The existence of the visible "tail" appendage makes this frog family distinct from all other frogs. Thus its wider classification is difficult. It is usually classified in the Archaeobatrachia suborder of ancient frogs, though some say it should be a sister to all other frogs.
As well as the ancient tail, these frogs have a number of vertebrae higher than that normal to frogs, non-vocalisation and ribs. They are small to and are found in steeply-flowing streams in Montana, Idaho, Oregon and Washington in the northwest United States and southeastern British Columbia.
Adults forage primarily terrestrially along stream banks but also occasionally feed underwater. A wide variety of food items taken, including both aquatic and terrestrial larval and adult insects, other arthropods (especially spiders), and snails. Tadpoles consume small quantities of filamentous green algae and desmids. Large quantities of conifer pollen are consumed seasonally by tadpoles.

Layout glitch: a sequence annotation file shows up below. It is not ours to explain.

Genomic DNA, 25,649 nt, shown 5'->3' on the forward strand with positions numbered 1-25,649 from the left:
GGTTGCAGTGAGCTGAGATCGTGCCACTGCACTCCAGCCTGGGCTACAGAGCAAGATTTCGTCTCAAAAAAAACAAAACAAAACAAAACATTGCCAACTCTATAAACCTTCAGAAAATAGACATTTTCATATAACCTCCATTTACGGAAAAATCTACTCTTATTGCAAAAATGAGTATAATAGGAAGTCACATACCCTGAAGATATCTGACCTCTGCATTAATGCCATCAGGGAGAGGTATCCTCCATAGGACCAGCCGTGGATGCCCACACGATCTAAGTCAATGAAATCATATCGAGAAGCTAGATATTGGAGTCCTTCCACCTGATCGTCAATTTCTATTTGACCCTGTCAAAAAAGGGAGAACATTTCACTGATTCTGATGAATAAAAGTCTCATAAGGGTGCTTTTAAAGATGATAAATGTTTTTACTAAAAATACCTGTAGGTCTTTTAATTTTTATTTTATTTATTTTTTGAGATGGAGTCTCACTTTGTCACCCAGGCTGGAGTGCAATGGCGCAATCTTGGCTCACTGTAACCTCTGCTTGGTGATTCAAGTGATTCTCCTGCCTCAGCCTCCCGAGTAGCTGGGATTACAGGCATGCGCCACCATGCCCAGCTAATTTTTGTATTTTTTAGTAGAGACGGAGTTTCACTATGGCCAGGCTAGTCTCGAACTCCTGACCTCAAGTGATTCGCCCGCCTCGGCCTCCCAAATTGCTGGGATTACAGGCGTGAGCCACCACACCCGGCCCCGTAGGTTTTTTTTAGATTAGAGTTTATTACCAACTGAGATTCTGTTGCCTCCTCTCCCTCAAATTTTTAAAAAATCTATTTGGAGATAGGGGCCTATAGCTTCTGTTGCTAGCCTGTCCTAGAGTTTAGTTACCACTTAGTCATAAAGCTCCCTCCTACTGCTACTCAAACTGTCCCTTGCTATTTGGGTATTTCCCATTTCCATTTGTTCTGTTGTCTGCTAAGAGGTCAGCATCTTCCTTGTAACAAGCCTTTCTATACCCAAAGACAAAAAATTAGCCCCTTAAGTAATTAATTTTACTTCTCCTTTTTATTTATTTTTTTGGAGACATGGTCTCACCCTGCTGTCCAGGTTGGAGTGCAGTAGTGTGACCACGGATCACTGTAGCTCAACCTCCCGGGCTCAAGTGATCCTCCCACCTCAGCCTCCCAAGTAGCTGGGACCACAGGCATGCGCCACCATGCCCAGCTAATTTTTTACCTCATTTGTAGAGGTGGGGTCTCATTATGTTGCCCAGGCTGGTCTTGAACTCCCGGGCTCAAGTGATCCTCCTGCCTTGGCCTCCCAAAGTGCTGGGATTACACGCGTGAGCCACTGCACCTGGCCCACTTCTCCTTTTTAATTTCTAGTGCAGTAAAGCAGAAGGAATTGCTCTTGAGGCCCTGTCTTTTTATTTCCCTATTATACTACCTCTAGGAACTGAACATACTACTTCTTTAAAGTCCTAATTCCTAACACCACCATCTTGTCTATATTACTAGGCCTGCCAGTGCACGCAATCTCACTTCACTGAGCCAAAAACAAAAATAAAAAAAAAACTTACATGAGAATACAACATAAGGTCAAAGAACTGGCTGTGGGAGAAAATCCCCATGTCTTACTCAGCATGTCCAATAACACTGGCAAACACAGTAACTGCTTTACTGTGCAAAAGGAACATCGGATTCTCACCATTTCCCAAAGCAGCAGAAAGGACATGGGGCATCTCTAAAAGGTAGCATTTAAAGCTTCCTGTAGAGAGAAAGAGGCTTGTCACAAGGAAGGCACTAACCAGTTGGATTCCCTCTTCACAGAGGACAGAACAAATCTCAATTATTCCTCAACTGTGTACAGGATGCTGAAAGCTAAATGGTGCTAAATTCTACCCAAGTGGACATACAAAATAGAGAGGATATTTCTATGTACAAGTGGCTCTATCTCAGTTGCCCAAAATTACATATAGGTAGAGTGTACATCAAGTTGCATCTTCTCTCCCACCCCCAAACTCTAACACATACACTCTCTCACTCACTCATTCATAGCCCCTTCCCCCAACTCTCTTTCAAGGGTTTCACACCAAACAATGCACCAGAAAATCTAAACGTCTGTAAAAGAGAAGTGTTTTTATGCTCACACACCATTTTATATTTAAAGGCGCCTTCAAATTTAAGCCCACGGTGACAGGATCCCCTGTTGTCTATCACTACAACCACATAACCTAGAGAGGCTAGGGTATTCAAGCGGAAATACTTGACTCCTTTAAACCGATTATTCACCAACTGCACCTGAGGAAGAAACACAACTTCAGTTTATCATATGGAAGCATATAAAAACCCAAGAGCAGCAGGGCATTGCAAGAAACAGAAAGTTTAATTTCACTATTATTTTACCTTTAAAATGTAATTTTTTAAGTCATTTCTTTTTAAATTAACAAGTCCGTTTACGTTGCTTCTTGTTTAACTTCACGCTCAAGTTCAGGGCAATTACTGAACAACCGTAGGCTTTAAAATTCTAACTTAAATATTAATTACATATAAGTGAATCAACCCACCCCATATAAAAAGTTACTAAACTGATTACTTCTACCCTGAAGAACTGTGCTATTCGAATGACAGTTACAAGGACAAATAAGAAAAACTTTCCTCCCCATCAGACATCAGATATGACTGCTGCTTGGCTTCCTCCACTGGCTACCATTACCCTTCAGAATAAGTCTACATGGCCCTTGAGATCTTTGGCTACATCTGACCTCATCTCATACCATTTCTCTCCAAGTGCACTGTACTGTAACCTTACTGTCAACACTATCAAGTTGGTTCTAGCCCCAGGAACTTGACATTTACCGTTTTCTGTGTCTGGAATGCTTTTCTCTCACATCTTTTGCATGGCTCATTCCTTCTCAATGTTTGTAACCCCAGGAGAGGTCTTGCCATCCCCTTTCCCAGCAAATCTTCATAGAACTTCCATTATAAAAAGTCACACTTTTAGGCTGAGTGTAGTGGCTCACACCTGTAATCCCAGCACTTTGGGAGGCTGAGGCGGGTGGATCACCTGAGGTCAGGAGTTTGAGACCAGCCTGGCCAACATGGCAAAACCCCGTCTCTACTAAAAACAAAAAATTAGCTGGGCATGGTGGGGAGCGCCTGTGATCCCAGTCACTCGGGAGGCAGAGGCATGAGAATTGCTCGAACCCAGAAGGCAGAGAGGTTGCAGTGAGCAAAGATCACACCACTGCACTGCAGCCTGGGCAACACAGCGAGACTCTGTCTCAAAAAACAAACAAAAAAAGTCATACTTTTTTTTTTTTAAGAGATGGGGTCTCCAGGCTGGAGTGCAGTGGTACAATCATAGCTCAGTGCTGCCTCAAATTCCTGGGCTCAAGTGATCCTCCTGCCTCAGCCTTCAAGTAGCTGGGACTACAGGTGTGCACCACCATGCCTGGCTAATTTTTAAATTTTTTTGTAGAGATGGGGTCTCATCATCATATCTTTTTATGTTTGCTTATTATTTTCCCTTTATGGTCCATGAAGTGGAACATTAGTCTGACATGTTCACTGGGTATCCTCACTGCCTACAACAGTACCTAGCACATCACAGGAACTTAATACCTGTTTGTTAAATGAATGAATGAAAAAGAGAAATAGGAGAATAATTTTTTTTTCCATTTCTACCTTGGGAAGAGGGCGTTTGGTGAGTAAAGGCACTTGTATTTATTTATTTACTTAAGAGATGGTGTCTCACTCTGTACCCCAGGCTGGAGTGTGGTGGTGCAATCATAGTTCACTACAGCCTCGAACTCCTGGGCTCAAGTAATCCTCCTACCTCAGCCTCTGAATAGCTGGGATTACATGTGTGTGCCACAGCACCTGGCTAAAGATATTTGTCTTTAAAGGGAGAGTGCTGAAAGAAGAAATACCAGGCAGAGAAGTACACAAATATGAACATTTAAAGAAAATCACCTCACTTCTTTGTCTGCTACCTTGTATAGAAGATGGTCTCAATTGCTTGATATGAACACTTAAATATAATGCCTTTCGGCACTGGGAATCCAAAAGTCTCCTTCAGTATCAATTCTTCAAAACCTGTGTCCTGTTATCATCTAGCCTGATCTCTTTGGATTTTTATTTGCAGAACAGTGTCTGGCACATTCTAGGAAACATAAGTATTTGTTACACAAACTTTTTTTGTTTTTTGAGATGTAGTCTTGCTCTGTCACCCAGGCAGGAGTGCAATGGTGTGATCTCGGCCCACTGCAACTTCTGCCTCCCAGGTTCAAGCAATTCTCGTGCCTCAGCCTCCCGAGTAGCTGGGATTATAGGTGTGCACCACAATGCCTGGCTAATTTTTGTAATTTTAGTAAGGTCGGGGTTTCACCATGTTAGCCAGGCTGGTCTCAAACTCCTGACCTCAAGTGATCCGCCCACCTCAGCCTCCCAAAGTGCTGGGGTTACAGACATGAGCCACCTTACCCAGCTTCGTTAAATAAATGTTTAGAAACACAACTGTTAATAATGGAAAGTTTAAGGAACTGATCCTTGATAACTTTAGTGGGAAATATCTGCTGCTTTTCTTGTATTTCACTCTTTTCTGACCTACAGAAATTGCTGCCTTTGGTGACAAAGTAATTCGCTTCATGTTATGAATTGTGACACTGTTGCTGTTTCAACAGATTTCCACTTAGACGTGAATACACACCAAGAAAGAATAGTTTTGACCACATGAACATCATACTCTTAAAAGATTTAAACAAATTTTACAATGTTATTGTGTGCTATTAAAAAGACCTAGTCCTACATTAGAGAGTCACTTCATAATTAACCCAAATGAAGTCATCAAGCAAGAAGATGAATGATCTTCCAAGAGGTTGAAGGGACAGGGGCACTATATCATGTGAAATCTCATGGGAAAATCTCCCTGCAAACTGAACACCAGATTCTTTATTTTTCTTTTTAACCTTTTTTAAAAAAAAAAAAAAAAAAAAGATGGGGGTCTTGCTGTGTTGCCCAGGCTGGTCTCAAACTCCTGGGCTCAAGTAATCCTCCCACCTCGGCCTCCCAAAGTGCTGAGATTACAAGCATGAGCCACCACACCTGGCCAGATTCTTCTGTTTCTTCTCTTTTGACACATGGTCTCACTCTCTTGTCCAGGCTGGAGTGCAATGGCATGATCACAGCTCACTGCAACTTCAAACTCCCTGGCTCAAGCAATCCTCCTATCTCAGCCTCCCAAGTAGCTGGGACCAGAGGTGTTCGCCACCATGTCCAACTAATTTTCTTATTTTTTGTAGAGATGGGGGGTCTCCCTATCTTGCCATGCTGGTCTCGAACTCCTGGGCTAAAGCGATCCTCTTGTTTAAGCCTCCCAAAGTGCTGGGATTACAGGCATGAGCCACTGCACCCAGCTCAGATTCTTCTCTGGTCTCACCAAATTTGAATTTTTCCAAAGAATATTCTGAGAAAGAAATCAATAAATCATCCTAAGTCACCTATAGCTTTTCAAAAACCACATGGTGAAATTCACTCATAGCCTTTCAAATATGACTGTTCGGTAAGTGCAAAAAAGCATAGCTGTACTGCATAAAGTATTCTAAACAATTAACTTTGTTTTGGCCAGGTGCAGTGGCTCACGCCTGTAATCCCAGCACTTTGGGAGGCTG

During the day, adults seek cover under submerged substrates in the stream, or occasionally under similar surface objects close to the stream. Individuals have also been found in crevices in spray-drenched cliff walls near waterfalls. During winter individuals are less active, especially inland, and appear to retreat beneath large logs and boulders. Tadpoles require cool streams with smooth-surfaced stones with a minimum diameter of . Tadpoles probably spend most of their time attached to such substrates by a large oral sucker. They prefer turbulent water to ones in smooth, swiftly flowing water.
Divergent patterns of abundance and age-class structure of headwater stream tadpoles in burned and unburned watersheds.
Oct 01, 2006; Abstract: Wildfire is a potential threat to many species with narrow environmental tolerances like the Rocky Mountain tailed frog...